Shelter to be named for Graffs

June 18, 2005|by DANIEL J. SERNOVITZ

BOONSBORO - Blissful is the first word that comes to her mind when Hagerstown resident Florence Graff thinks of her childhood growing up in New York City.

For nearly half a century, both as a board member and volunteer with San Mar Children's Home near Boonsboro, Graff has sought to bring that same warmth and comfort to girls from across Western Maryland in need of emergency shelter due to trying circumstances in their homes.

"Blissful, it was perfect, and that was one of the reasons, when I saw what was here, and the hurt and the pain, that I wanted to do my best," said Graff, 89, widow of the late Dr. Henry F. Graff. "They've been beaten up and thrown around and it takes a long time for them to accept you."


In April, the board and friends of San Mar initiated a $1.2 million capital campaign to build a new shelter for adolescent girls, bolstered by a $432,000 pledge by the State of Maryland that required a matching donation from the community.

Much to Graff's surprise, the San Mar board voted Friday morning to honor Graff, who made a substantial donation to the campaign, by naming the new shelter after her and her husband. The facility will be called the Dr. Henry F. and Florence Hill Graff Shelter Home for Girls.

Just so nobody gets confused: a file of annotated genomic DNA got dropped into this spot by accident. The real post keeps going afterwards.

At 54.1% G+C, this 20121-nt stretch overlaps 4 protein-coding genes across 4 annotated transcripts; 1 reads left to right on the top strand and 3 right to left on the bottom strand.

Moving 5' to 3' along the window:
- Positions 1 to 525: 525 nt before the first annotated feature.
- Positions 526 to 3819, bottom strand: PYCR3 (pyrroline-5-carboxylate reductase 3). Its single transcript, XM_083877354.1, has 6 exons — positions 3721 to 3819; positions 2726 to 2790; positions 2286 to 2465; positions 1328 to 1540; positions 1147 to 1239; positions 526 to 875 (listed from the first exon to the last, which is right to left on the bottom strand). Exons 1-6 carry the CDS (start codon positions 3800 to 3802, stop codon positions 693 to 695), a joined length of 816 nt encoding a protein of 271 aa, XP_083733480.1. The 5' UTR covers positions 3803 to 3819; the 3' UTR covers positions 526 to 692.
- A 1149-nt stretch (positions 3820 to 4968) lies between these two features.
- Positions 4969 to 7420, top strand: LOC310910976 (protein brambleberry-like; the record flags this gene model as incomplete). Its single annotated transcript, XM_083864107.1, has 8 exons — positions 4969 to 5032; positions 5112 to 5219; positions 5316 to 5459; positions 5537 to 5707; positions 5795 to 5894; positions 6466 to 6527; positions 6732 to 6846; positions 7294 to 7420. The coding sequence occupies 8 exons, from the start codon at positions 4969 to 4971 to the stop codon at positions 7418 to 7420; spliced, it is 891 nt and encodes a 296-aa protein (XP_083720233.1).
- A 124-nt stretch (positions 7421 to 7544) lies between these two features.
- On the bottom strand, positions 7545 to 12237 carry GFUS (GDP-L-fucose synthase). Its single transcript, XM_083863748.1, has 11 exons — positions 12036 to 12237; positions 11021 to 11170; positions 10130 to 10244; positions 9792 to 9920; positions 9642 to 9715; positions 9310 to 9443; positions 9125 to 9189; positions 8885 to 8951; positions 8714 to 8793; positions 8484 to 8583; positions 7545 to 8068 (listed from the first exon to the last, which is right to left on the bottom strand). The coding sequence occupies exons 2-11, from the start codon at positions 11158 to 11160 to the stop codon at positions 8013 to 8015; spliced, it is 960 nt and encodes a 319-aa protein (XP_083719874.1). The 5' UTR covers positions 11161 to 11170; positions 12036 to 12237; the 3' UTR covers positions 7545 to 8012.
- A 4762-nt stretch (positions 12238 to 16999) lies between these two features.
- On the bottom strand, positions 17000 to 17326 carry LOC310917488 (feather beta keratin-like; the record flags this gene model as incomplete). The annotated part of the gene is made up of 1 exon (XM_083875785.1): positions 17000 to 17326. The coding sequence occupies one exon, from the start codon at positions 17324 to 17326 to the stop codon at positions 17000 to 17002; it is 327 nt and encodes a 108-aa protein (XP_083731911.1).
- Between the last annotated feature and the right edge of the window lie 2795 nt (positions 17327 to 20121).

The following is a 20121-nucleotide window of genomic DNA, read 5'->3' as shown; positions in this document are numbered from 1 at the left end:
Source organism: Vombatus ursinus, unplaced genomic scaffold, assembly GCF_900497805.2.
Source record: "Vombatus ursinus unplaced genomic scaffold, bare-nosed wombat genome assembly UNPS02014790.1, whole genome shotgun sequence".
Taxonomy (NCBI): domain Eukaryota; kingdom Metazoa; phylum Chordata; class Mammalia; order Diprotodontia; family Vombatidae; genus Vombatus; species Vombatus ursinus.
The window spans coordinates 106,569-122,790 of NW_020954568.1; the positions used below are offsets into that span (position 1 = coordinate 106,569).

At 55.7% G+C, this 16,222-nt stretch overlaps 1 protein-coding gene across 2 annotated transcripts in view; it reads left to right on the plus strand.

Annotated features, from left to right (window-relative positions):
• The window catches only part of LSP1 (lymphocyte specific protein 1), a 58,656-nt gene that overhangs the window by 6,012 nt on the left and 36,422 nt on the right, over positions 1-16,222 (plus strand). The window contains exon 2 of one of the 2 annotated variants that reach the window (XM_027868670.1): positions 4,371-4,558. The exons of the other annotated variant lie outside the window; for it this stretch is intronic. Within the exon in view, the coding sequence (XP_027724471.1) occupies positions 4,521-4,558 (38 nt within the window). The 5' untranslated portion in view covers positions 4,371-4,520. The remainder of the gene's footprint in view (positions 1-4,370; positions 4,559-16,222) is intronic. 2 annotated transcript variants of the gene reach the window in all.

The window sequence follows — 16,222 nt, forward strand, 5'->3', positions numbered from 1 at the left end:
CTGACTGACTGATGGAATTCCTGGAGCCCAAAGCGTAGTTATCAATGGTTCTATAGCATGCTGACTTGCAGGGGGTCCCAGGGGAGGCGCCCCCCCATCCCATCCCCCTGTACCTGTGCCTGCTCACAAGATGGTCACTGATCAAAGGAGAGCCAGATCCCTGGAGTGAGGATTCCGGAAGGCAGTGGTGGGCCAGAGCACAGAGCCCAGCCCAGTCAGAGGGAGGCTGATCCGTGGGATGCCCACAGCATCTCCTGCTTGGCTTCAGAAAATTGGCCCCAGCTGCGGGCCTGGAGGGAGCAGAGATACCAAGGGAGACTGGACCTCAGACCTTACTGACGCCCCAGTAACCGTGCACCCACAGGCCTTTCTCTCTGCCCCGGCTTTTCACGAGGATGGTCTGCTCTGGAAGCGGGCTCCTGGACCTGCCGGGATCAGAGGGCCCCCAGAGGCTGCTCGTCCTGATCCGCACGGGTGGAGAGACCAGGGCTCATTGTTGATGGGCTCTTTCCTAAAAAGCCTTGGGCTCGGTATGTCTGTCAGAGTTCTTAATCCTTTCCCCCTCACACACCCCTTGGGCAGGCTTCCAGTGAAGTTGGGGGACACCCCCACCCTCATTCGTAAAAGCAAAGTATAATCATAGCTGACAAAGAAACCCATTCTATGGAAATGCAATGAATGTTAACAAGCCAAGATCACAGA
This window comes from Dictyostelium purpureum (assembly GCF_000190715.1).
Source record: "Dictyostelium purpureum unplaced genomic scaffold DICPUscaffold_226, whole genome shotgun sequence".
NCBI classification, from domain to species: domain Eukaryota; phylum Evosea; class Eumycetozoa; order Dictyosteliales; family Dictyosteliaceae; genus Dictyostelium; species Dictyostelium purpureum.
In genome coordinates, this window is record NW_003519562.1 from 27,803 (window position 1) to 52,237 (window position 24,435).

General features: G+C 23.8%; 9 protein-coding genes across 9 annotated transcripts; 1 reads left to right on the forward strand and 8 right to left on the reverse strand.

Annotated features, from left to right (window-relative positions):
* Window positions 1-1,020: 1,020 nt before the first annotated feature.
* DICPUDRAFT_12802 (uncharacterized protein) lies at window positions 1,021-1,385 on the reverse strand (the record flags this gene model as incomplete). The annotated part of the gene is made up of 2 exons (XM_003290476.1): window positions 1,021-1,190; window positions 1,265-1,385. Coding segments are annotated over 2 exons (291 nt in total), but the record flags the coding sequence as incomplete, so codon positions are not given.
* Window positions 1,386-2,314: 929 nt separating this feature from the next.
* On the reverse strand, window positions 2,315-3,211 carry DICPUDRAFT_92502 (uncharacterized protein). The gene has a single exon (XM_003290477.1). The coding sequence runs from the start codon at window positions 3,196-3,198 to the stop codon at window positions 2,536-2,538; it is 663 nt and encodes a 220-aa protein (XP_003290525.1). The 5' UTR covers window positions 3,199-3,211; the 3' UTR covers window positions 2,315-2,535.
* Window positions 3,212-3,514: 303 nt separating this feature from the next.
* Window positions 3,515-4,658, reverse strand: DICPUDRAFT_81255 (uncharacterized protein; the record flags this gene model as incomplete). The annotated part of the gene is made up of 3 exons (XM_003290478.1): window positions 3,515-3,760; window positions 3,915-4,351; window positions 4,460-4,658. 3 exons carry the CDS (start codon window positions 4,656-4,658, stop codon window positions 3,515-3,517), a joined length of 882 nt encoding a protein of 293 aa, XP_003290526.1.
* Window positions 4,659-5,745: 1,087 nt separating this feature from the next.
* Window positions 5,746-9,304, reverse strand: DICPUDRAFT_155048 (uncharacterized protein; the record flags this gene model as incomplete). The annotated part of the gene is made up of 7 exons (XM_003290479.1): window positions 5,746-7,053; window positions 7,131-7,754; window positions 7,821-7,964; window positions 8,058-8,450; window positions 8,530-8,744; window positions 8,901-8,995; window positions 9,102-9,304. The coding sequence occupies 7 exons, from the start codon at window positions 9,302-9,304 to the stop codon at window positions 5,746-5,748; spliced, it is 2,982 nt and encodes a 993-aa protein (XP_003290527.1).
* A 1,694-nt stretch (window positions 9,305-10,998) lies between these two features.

"This is substantial, it really gives such a boost because, with the lead gift, it gives confidence in everybody else to give," said Bruce T. Anderson, chief executive officer of San Mar.

Anderson added that Graff's volunteer efforts with the shelter have been at least as substantial as any monetary contribution she could give.

"It's been invaluable," Anderson said. "If I would have taken her service or the money ... I would have taken her service. Her dedication over 47 years, my goodness. You're hard-pressed to find anybody, anywhere, who has given that much time to one place."

Graff, who asked that the amount of her donation not be disclosed, said she was unsuspecting of the board's decision to honor her or her husband with the naming rights, and appeared uneasy by the attention she received.

"That was a total shock, I had no idea," she said. "I'm a little bit modest about this sort of thing, but if it reflects what I have given and what they have given me, that's OK."

Graff remembers one day, in 1970, when a man came into the shelter and asked if he could leave his children there following his wife's recent death. The man later died, orphaning the children.

"Those precious little children came in and broke my heart," Graff said. "With children, I melt."

San Mar now needs only $140,025 to be eligible for state funding. Between pledges, cash contributions and in-kind contributions, $480,025 is needed to meet the $1.2 million goal.

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